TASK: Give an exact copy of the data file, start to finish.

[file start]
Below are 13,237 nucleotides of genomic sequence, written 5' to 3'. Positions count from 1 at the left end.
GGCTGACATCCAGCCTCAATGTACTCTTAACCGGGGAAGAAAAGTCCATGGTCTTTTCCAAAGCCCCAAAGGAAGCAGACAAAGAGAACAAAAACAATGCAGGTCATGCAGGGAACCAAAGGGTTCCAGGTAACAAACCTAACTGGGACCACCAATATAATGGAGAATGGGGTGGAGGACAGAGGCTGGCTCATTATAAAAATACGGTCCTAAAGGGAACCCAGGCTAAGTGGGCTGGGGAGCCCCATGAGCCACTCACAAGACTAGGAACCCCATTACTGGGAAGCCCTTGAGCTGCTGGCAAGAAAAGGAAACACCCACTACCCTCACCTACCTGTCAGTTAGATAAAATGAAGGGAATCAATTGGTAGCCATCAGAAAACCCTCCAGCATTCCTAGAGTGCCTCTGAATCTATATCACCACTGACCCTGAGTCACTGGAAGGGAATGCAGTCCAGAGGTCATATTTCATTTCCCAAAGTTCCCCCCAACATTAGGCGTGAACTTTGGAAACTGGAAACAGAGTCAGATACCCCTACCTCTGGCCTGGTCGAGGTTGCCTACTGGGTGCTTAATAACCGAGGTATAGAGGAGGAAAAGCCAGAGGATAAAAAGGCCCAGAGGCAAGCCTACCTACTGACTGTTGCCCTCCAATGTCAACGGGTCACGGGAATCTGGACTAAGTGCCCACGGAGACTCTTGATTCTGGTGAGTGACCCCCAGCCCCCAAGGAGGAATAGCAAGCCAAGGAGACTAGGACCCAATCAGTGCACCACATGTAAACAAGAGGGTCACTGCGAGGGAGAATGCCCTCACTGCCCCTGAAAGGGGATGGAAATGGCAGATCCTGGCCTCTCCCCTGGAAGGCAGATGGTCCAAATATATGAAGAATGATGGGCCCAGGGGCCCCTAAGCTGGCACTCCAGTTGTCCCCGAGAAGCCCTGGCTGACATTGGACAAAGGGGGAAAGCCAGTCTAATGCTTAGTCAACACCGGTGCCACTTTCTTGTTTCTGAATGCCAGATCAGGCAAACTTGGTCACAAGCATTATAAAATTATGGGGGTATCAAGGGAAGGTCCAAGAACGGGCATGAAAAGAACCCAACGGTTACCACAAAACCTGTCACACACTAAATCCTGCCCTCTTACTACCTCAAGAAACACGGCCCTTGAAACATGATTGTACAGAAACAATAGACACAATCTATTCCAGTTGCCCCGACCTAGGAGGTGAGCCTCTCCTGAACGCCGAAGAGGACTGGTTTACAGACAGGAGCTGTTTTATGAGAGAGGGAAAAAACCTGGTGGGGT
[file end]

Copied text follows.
Below are 13,237 nucleotides of genomic sequence, written 5' to 3'. Positions count from 1 at the left end.
GGCTGACATCCAGCCTCAATGTACTCTTAACCGGGGAAGAAAAGTCCATGGTCTTTTCCAAAGCCCCAAAGGAAGCAGACAAAGAGAACAAAAACAATGCAGGTCATGCAGGGAACCAAAGGGTTCCAGGTAACAAACCTAACTGGGACCACCAATATAATGGAGAATGGGGTGGAGGACAGAGGCTGGCTCATTATAAAAATACGGTCCTAAAGGGAACCCAGGCTAAGTGGGCTGGGGAGCCCCATGAGCCACTCACAAGACTAGGAACCCCATTACTGGGAAGCCCTTGAGCTGCTGGCAAGAAAAGGAAACACCCACTACCCTCACCTACCTGTCAGTTAGATAAAATGAAGGGAATCAATTGGTAGCCATCAGAAAACCCTCCAGCATTCCTAGAGTGCCTCTGAATCTATATCACCACTGACCCTGAGTCACTGGAAGGGAATGCAGTCCAGAGGTCATATTTCATTTCCCAAAGTTCCCCCCAACATTAGGCGTGAACTTTGGAAACTGGAAACAGAGTCAGATACCCCTACCTCTGGCCTGGTCGAGGTTGCCTACTGGGTGCTTAATAACCGAGGTATAGAGGAGGAAAAGCCAGAGGATAAAAAGGCCCAGAGGCAAGCCTACCTACTGACTGTTGCCCTCCAATGTCAACGGGTCACGGGAATCTGGACTAAGTGCCCACGGAGACTCTTGATTCTGGTGAGTGACCCCCAGCCCCCAAGGAGGAATAGCAAGCCAAGGAGACTAGGACCCAATCAGTGCACCACATGTAAACAAGAGGGTCACTGCGAGGGAGAATGCCCTCACTGCCCCTGAAAGGGGATGGAAATGGCAGATCCTGGCCTCTCCCCTGGAAGGCAGATGGTCCAAATATATGAAGAATGATGGGCCCAGGGGCCCCTAAGCTGGCACTCCAGTTGTCCCCGAGAAGCCCTGGCTGACATTGGACAAAGGGGGAAAGCCAGTCTAATGCTTAGTCAACACCGGTGCCACTTTCTTGTTTCTGAATGCCAGATCAGGCAAACTTGGTCACAAGCATTATAAAATTATGGGGGTATCAAGGGAAGGTCCAAGAACGGGCATGAAAAGAACCCAACGGTTACCACAAAACCTGTCACACACTAAATCCTGCCCTCTTACTACCTCAAGAAACACGGCCCTTGAAACATGATTGTACAGAAACAATAGACACAATCTATTCCAGTTGCCCCGACCTAGGAGGTGAGCCTCTCCTGAACGCCGAAGAGGACTGGTTTACAGACAGGAGCTGTTTTATGAGAGAGGGAAAAAACCTGGTGGGGT